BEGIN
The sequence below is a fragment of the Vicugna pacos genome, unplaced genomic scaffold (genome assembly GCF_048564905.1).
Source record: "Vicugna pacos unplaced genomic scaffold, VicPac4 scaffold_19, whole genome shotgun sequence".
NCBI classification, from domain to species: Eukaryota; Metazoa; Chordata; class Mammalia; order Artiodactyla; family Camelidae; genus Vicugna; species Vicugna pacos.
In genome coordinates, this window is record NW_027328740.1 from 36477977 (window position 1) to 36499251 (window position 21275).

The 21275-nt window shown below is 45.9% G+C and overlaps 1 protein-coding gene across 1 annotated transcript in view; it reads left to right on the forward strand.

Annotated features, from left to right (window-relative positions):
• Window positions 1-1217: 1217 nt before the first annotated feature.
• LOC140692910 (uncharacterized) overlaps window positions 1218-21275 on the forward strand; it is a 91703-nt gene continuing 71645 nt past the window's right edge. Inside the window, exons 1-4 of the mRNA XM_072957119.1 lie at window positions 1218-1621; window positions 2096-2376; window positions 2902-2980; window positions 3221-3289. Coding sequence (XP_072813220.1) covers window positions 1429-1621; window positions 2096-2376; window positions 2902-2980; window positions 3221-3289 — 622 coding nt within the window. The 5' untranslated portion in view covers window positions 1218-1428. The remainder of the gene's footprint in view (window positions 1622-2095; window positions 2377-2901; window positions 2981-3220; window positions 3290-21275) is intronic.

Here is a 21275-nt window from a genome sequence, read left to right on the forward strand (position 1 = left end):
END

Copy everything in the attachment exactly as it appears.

The sequence below is a fragment of the Vicugna pacos genome, unplaced genomic scaffold (genome assembly GCF_048564905.1).
Source record: "Vicugna pacos unplaced genomic scaffold, VicPac4 scaffold_19, whole genome shotgun sequence".
NCBI classification, from domain to species: Eukaryota; Metazoa; Chordata; class Mammalia; order Artiodactyla; family Camelidae; genus Vicugna; species Vicugna pacos.
In genome coordinates, this window is record NW_027328740.1 from 36477977 (window position 1) to 36499251 (window position 21275).

The 21275-nt window shown below is 45.9% G+C and overlaps 1 protein-coding gene across 1 annotated transcript in view; it reads left to right on the forward strand.

Annotated features, from left to right (window-relative positions):
• Window positions 1-1217: 1217 nt before the first annotated feature.
• LOC140692910 (uncharacterized) overlaps window positions 1218-21275 on the forward strand; it is a 91703-nt gene continuing 71645 nt past the window's right edge. Inside the window, exons 1-4 of the mRNA XM_072957119.1 lie at window positions 1218-1621; window positions 2096-2376; window positions 2902-2980; window positions 3221-3289. Coding sequence (XP_072813220.1) covers window positions 1429-1621; window positions 2096-2376; window positions 2902-2980; window positions 3221-3289 — 622 coding nt within the window. The 5' untranslated portion in view covers window positions 1218-1428. The remainder of the gene's footprint in view (window positions 1622-2095; window positions 2377-2901; window positions 2981-3220; window positions 3290-21275) is intronic.

Here is a 21275-nt window from a genome sequence, read left to right on the forward strand (position 1 = left end):